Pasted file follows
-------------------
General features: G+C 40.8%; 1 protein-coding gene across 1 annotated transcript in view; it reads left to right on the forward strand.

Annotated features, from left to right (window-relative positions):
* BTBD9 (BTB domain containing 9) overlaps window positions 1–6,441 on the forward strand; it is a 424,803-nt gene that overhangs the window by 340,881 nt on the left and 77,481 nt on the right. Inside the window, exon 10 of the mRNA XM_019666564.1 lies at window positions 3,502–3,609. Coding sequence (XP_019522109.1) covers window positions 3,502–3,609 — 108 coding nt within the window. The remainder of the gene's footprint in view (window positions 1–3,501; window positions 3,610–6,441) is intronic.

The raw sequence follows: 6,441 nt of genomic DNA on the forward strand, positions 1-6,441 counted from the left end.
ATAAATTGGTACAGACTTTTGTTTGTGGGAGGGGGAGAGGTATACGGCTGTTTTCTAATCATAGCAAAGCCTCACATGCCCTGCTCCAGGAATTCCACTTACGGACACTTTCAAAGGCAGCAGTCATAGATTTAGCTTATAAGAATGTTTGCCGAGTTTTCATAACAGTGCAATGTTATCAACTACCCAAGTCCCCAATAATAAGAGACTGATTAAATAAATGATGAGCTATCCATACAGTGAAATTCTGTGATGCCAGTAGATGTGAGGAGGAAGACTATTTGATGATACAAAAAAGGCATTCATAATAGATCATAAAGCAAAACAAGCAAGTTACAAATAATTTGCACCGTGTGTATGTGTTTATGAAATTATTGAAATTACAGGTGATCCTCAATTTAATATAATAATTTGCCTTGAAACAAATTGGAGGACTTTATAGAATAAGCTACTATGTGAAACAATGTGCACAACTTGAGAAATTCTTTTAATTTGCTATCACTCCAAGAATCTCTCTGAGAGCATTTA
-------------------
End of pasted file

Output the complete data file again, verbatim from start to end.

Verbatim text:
General features: G+C 40.8%; 1 protein-coding gene across 1 annotated transcript in view; it reads left to right on the forward strand.

Annotated features, from left to right (window-relative positions):
* BTBD9 (BTB domain containing 9) overlaps window positions 1–6,441 on the forward strand; it is a 424,803-nt gene that overhangs the window by 340,881 nt on the left and 77,481 nt on the right. Inside the window, exon 10 of the mRNA XM_019666564.1 lies at window positions 3,502–3,609. Coding sequence (XP_019522109.1) covers window positions 3,502–3,609 — 108 coding nt within the window. The remainder of the gene's footprint in view (window positions 1–3,501; window positions 3,610–6,441) is intronic.

The raw sequence follows: 6,441 nt of genomic DNA on the forward strand, positions 1-6,441 counted from the left end.
ATAAATTGGTACAGACTTTTGTTTGTGGGAGGGGGAGAGGTATACGGCTGTTTTCTAATCATAGCAAAGCCTCACATGCCCTGCTCCAGGAATTCCACTTACGGACACTTTCAAAGGCAGCAGTCATAGATTTAGCTTATAAGAATGTTTGCCGAGTTTTCATAACAGTGCAATGTTATCAACTACCCAAGTCCCCAATAATAAGAGACTGATTAAATAAATGATGAGCTATCCATACAGTGAAATTCTGTGATGCCAGTAGATGTGAGGAGGAAGACTATTTGATGATACAAAAAAGGCATTCATAATAGATCATAAAGCAAAACAAGCAAGTTACAAATAATTTGCACCGTGTGTATGTGTTTATGAAATTATTGAAATTACAGGTGATCCTCAATTTAATATAATAATTTGCCTTGAAACAAATTGGAGGACTTTATAGAATAAGCTACTATGTGAAACAATGTGCACAACTTGAGAAATTCTTTTAATTTGCTATCACTCCAAGAATCTCTCTGAGAGCATTTA